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June 8, 2011


DiNapoli Analysis: Affordable Housing Scarce in New York City

A combination of low vacancy rates, rising rents, stagnant income, and a decline in the number of rent regulated housing units have contributed to the lack of affordable housing options for New York City residents, according to an analysis released today by Comptroller Thomas P. DiNapoli.

“New York City’s economic well-being is predicated on the availability of affordable housing for working families,” said Comptroller DiNapoli.  “Without the protections provided by rent regulations, many New Yorkers would simply be priced out of their homes.  We have a strong tradition of protecting affordable housing in New York.  Rent regulations keep the price tag of living in New York within reach for millions of working men and women.  That’s good for the city and the city’s economy.”

According to DiNapoli’s report, two-thirds of all households in New York City are rental housing.  In 2008, of the more than 2.1 million rental units in the City, nearly 1.4 million (64 percent) were regulated, including rent-stabilized, rent-controlled, public housing, Mitchell-Lama or other regulated apartments. The number of rent-regulated apartments in New York City declined by a net of more than 10,000 units in 2009 as more apartments reached the $2,000 monthly rent threshold required for deregulation.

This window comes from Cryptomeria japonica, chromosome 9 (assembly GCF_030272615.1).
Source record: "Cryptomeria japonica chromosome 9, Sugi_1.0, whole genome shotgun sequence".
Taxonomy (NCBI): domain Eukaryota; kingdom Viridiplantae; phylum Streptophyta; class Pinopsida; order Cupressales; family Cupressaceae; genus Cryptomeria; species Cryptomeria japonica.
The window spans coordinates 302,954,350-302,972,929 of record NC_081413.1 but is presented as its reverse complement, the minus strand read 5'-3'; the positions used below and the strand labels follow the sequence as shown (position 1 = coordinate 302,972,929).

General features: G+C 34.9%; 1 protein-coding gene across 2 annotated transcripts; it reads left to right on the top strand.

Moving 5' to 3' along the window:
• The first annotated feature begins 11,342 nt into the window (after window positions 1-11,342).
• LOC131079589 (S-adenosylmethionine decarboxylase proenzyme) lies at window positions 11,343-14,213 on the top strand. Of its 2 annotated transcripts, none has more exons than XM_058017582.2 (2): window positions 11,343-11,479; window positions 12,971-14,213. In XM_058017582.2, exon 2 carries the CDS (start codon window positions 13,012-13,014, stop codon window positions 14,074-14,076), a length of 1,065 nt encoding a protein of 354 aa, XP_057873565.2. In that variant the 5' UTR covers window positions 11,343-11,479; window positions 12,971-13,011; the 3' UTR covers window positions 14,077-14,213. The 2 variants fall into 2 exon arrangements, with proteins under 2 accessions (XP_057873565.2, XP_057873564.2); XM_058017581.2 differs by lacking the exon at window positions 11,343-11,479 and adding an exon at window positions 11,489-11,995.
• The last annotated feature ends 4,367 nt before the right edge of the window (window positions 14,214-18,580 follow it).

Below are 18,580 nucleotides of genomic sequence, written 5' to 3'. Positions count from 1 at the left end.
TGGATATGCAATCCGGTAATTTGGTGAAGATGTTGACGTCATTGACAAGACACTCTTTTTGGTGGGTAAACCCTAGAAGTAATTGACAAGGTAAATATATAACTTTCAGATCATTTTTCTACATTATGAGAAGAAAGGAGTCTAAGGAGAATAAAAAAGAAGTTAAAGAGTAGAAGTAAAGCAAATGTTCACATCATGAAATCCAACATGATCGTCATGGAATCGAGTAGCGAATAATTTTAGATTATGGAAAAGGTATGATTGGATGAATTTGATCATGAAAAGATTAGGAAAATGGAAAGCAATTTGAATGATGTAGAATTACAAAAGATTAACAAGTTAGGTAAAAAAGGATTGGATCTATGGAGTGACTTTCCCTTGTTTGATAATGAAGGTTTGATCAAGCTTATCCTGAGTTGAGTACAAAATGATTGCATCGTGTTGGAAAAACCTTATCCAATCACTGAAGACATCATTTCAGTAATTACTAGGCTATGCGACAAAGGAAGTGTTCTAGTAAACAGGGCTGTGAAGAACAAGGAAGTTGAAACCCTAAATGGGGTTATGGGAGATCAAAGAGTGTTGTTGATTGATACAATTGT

The new report uses recent data from the U.S. Census Bureau to support findings from a 2009 State Comptroller's report, which found that rental units were becoming less affordable in New York City.

  • Median rent (adjusted for inflation, and excluding utilities) for regulated and unregulated rental units rose by 7.2 percent in 2009, to $980 per month. Including utilities, median rent rose by 4.4 percent, to $1,080.
  • In 2009, 43.5 percent of New York City rental households devoted more than 30 percent of their incomes toward rent (excluding utilities), up 5.5 percentage points from 2000. Nearly 24 percent of households paid more than 50 percent of their incomes for rent.
  • When the cost of utilities was included, rental costs exceeded 30 percent of income for nearly half of renters, and exceeded 50 percent of income for more than one-quarter of renters.
  • The rent burden is highest among lower-income residents. Among households in the bottom third of the income distribution for renters, nearly 80 percent paid more than 30 percent of their incomes to rent and nearly 60 percent paid more than 50 percent.

To view the report visit:


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